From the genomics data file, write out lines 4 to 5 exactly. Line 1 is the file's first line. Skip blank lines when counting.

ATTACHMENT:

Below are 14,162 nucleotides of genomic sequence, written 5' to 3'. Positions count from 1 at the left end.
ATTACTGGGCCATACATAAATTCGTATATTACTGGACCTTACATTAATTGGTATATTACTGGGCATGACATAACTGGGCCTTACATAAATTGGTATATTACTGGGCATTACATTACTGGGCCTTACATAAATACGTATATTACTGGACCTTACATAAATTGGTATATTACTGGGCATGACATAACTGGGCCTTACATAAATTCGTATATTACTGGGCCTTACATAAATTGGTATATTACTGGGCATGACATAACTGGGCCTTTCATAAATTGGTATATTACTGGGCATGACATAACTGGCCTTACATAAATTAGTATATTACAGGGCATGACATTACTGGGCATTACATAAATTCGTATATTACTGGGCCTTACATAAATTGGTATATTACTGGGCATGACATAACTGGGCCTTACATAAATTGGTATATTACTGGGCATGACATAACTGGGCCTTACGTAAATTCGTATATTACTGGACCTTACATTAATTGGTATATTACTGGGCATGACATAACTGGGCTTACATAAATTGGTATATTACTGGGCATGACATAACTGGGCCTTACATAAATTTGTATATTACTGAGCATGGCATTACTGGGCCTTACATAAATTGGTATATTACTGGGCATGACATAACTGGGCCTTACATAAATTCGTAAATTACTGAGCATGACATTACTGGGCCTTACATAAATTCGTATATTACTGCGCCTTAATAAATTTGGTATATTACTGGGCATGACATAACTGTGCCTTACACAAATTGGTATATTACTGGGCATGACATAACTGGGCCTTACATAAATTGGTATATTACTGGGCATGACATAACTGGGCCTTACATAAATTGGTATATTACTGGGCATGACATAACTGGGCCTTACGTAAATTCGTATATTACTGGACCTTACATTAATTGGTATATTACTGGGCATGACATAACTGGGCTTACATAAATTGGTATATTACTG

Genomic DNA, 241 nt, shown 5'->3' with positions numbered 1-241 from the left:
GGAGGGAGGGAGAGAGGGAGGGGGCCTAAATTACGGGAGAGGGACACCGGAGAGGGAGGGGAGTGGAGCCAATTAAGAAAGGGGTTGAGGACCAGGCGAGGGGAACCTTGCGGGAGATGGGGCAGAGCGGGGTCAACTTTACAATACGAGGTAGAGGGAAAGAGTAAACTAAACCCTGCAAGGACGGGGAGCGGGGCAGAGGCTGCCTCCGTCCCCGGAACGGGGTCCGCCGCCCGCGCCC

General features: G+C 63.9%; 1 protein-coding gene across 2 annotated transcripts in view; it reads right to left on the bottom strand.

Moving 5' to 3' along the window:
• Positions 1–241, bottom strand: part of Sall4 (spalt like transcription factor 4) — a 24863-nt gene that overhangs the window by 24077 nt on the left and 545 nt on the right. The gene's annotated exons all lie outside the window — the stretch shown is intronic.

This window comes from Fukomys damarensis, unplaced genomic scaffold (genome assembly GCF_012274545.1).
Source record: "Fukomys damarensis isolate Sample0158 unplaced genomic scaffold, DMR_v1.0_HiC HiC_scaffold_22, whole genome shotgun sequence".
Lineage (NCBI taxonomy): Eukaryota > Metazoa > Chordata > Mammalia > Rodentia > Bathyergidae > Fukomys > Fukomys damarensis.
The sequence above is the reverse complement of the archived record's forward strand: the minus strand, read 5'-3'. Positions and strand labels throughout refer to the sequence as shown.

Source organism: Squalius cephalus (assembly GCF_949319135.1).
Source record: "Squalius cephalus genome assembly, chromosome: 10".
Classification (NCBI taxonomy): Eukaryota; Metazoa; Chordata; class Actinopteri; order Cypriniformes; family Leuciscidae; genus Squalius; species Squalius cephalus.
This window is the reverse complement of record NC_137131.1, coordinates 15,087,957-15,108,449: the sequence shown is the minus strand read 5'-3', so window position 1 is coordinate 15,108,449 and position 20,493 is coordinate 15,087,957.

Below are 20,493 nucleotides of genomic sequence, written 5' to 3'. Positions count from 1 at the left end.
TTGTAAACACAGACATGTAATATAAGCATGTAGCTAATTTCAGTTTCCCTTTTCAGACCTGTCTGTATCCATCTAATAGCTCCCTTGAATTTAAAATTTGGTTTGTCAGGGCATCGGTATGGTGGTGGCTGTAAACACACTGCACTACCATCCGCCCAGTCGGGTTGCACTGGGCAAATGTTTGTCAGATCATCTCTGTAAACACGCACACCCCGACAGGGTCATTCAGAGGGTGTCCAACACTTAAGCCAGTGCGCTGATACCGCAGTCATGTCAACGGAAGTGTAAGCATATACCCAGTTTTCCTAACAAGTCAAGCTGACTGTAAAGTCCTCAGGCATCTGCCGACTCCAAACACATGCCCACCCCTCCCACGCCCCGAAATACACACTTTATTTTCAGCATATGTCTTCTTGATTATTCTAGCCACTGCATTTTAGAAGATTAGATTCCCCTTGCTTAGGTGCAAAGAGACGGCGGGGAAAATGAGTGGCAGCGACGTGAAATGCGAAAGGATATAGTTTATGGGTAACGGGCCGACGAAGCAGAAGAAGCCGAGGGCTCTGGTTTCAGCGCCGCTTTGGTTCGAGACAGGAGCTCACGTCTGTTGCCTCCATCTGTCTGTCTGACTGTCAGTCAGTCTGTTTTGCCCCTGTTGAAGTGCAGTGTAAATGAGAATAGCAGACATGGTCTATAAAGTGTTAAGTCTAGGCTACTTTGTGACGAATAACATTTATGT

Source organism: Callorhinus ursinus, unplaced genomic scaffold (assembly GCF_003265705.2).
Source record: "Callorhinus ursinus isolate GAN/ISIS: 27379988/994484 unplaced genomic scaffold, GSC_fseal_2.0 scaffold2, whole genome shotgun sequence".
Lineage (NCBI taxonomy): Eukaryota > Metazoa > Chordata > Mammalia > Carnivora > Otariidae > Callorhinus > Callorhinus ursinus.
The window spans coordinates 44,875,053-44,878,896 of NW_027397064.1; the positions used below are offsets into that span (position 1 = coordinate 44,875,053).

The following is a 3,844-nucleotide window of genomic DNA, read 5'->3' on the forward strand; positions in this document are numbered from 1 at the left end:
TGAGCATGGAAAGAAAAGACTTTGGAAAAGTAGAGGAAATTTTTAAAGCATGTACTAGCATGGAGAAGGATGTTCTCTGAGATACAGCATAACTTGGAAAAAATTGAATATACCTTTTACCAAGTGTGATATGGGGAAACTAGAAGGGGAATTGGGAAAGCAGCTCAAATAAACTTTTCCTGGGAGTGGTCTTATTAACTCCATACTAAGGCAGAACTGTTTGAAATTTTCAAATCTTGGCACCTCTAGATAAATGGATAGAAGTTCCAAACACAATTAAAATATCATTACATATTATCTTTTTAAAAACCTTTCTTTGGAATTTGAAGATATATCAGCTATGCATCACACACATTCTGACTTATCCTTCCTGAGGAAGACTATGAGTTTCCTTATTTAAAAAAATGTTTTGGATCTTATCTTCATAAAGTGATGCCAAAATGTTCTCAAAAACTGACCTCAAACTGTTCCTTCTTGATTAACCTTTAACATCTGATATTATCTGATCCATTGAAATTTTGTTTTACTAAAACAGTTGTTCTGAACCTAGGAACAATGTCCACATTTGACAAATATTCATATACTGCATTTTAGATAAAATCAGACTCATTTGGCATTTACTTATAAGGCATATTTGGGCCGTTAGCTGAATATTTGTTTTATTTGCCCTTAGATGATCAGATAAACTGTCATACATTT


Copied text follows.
GGAGGGAGGGAGAGAGGGAGGGGGCCTAAATTACGGGAGAGGGACACCGGAGAGGGAGGGGAGTGGAGCCAATTAAGAAAGGGGTTGAGGACCAGGCGAGGGGAACCTTGCGGGAGATGGGGCAGAGCGGGGTCAACTTTACAATACGAGGTAGAGGGAAAGAGTAAACTAAACCCTGCAAGGACGGGGAGCGGGGCAGAGGCTGCCTCCGTCCCCGGAACGGGGTCCGCCGCCCGCGCCC

General features: G+C 63.9%; 1 protein-coding gene across 2 annotated transcripts in view; it reads right to left on the bottom strand.